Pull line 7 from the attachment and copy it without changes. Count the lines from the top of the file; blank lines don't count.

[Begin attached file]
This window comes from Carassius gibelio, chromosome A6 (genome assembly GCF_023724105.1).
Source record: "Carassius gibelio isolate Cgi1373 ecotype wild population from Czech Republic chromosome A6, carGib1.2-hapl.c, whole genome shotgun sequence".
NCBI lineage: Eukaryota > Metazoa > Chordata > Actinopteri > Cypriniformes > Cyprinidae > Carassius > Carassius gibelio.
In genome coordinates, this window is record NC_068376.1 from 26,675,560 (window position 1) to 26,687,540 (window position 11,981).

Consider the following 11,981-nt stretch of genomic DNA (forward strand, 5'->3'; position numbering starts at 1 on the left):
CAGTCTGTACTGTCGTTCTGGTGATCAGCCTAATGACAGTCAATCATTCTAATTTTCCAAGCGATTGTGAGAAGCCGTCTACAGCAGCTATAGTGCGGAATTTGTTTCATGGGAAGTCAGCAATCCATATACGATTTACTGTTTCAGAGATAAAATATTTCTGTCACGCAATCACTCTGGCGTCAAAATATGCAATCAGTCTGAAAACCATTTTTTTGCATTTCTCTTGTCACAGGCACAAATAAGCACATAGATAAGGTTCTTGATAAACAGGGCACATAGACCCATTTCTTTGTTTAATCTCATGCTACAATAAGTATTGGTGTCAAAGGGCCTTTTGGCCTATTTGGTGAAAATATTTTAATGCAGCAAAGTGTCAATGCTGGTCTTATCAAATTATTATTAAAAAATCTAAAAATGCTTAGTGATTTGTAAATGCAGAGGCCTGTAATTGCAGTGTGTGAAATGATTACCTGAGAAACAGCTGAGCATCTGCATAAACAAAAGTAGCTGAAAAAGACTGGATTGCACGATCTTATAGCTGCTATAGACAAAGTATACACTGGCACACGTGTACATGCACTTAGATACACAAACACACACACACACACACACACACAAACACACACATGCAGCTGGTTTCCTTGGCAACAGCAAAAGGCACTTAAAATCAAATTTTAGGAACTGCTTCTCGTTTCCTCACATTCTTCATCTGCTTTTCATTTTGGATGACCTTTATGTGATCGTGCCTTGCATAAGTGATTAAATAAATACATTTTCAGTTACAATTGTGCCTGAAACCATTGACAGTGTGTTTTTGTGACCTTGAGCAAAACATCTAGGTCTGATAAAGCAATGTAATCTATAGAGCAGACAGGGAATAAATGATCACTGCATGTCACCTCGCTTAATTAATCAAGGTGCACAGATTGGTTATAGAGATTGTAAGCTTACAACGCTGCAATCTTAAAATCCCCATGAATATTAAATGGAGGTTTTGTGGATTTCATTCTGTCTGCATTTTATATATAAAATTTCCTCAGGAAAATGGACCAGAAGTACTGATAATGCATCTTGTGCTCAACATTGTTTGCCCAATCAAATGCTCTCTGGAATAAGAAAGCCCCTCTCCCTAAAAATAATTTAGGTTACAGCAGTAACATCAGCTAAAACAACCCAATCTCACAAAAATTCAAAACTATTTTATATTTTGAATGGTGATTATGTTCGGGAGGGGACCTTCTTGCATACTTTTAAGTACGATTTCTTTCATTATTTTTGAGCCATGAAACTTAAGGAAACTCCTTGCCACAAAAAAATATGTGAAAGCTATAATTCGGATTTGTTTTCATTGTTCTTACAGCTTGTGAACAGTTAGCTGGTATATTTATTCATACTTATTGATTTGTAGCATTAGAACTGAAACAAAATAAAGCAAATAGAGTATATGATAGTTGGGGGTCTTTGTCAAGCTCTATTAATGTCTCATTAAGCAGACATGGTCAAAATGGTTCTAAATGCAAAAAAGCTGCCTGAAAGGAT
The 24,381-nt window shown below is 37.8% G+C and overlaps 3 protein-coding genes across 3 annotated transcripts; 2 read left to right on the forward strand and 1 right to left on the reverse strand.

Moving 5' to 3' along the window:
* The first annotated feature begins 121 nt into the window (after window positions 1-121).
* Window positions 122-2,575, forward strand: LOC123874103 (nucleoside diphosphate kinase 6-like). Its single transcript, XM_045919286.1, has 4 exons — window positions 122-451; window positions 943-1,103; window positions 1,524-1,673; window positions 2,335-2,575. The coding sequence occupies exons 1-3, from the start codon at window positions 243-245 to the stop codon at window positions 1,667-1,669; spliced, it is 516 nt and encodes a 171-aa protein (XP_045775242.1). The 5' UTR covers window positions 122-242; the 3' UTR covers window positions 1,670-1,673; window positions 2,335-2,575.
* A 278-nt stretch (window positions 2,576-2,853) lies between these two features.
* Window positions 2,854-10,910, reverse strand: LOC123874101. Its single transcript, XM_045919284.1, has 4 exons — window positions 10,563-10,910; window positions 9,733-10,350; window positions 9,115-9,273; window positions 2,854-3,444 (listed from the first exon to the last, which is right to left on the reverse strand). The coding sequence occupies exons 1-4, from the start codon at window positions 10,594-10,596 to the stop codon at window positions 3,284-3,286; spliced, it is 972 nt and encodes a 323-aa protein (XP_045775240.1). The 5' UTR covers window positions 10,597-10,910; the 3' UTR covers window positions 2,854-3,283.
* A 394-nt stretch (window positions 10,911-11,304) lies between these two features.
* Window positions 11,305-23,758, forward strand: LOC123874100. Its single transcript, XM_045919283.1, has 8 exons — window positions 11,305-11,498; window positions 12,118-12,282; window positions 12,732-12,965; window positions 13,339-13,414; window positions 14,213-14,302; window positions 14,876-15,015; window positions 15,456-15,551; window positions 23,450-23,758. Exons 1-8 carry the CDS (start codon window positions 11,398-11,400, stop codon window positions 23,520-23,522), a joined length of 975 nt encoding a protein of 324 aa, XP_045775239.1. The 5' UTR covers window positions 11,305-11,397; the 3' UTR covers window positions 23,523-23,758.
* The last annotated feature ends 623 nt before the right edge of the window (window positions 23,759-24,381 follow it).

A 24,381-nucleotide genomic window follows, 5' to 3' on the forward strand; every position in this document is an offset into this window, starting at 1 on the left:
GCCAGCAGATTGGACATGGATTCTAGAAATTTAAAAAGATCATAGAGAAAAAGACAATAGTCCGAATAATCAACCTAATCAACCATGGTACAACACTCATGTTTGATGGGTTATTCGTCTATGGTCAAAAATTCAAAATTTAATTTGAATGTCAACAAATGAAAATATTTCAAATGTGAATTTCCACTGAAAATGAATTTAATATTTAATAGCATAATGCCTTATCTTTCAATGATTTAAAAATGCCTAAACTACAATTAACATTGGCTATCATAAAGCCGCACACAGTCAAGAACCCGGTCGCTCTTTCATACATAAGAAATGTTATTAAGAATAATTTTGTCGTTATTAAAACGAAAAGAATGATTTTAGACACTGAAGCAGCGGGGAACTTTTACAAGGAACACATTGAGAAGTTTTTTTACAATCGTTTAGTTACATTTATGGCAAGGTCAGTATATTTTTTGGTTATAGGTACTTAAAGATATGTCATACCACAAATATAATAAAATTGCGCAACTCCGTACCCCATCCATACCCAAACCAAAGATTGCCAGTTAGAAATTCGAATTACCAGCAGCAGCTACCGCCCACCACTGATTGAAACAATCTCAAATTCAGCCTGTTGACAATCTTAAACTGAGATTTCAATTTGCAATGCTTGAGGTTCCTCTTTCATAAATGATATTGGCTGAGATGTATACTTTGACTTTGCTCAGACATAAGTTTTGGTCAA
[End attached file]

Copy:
The 24,381-nt window shown below is 37.8% G+C and overlaps 3 protein-coding genes across 3 annotated transcripts; 2 read left to right on the forward strand and 1 right to left on the reverse strand.